FIG. 4 is a block diagram of the TCP/IP protocol stack.
FIG. 5 is a detailed block diagram of an open systems printing environment.
FIGS. 6-31 are video screen displays of a graphical user interface to an open systems printing environment.
Referring to FIG. 2, an open systems printing environment 50 includes an open print server 52 connected to source computers 54 through a Transmission Control Protocol/Internet Protocol (TCP/IP) network 56. The open print server receives print jobs from the source computers and efficiently routes the jobs over a local area network (LAN) 58 to various output managers 60. The output managers then have the jobs printed on directly connected printers 62.
TCP/IP is a communications protocol that was developed under contract from the United States Department of Defense in the 1970's to connect dissimilar computer systems. Today TCP/IP is a defacto standard after becoming the network protocol of choice for corporate data networks. TCP/IP is flexible and available on a wide range of hardware platforms. The protocol enables programmatic linking and routing of data between dissimilar computer systems. As a result, the open print server accepts print files from different hardware platforms, including IBM™ MVS™ mainframes 64 (FIGS. 2 and 3), UNIX servers 66, Microsoft™ Windows NT™ servers 68, IBM™ AS/400 servers 70, and Digital Equipment Corporation™ VAX™ mainframes 72.
The highest level of TCP/IP is Application Layer 74 (FIG. 4). User level programming is incorporated at the top of the TCP/IP protocol stack at the Application layer. For example, File Transfer Protocol (FTP) is an application layer program. The Application Layer permits computers to connect to and work together over the network.
TCP layer 76 defines the transport standard, providing end-to-end reliability and sequencing of transmitted bytes of data. This ensures that each byte of data sent from a source computer is received correctly by the open print server. IP layer 78 of the TCP/IP protocol stack provides the routing mechanism/computer addressing information. Addressing information is used to forward bytes from source computers to the open print server. Network Interface layer 80 defines the physical attributes of the network connection.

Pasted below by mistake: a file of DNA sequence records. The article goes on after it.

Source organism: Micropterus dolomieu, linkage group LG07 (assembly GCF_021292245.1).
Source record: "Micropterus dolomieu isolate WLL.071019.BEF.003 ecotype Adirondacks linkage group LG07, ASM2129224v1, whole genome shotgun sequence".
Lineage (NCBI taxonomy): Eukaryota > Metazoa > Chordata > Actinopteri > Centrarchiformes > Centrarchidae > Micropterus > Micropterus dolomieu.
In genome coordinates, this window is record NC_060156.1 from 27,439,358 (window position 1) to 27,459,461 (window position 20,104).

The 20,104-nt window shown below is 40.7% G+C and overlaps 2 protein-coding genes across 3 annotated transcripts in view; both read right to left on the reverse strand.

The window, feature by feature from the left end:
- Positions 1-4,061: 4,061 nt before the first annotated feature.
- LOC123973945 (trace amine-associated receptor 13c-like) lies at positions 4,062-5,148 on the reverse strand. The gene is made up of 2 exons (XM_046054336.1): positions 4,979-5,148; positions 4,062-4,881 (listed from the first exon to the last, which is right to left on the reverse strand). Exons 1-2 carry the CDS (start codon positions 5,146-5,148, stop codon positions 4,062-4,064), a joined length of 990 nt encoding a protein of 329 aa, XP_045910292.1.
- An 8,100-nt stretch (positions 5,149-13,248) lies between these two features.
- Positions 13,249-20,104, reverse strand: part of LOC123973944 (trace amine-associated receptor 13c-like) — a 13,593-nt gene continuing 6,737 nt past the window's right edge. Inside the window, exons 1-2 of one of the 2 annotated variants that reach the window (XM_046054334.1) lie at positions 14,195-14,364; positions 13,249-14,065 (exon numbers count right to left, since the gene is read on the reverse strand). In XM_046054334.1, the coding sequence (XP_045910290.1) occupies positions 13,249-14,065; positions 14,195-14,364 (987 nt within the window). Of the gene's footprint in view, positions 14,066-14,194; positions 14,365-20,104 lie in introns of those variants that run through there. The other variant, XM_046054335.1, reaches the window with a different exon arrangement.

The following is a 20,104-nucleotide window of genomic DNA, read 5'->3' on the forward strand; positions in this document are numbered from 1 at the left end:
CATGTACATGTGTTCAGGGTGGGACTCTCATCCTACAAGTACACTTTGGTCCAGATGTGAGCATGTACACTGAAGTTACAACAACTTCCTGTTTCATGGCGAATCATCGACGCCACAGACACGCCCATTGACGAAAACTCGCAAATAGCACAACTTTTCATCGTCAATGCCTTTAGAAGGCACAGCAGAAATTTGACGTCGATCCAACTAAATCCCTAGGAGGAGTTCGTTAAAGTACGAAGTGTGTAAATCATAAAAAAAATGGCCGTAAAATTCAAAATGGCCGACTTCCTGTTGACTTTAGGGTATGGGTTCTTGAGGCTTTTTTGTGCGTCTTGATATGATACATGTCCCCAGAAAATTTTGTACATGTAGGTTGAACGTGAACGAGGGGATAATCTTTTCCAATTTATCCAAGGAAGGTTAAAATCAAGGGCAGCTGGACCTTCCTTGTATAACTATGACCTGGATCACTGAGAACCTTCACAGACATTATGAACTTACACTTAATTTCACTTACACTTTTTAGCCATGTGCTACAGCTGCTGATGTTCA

Many hardware platforms may serve as the open print server. For instance, the open print server may be a Sun™ SPARC™ 10/20 server 82 (FIG. 3), a Sun™ SPARC™ 1000 server 84, an IBM™ RS/6000 server 86, or a Hewlett Packard™ server 88. Many output managers and printers are also available. The printers may be Advance Function Printing (AFP) in Page or Line mode printers, intelligent printer data stream (IPDS) printers, impact, simplex, DUPLEX, line conditioned data stream (LCDS) and intelligent print stream (IPS), roll-fed, sheet-fed, postscript, color, or continuous tone printers. For example, an output manager 90 including an ISI/OPS printer driver 91 may receive print jobs from the open print server and direct them to IBM™ 3800-3 and 4245/8 printers 92, 94 and Siemens™ 2140/2240 page mode printers 96. similarly, an output manager 97 including a PSF/6000 printer driver 98 may direct print jobs to IBM™ 3900, 3828/9, and 3900 duplex printers 100, 101, 102, an output manager 103 including a SNPS/8000 printer driver 104 may direct print jobs to Siemens™ 2140/2240 IPDS printers 105, Siemens™ page stream printers 106, and Siemens™ twin duplex printers 107, and an output manager 108 including a XEROX™ printer driver 109 may direct print jobs to a XEROX™ printer 110.
Referring to FIG. 5, an open printing client program 114 is installed on each source computer 116 to transfer print files from the source computers to open print server 52 over TCP/IP network 56 without modifying applications running on the source computers. As an example, source computer 116 is an IBM™ MVS™ mainframe. Application 118 running on the MVS™ mainframe transfers print files into a Job Entry Sub-system (JES) which stores the print jobs on one or more MVS™ JES spools 120. Program 114 includes a JES2Q Program for each JES spool available to the MVS™ mainframe. Each JES2Q program searches a corresponding JES spool for print jobs having a destination identification (DESTID) corresponding to an open print server.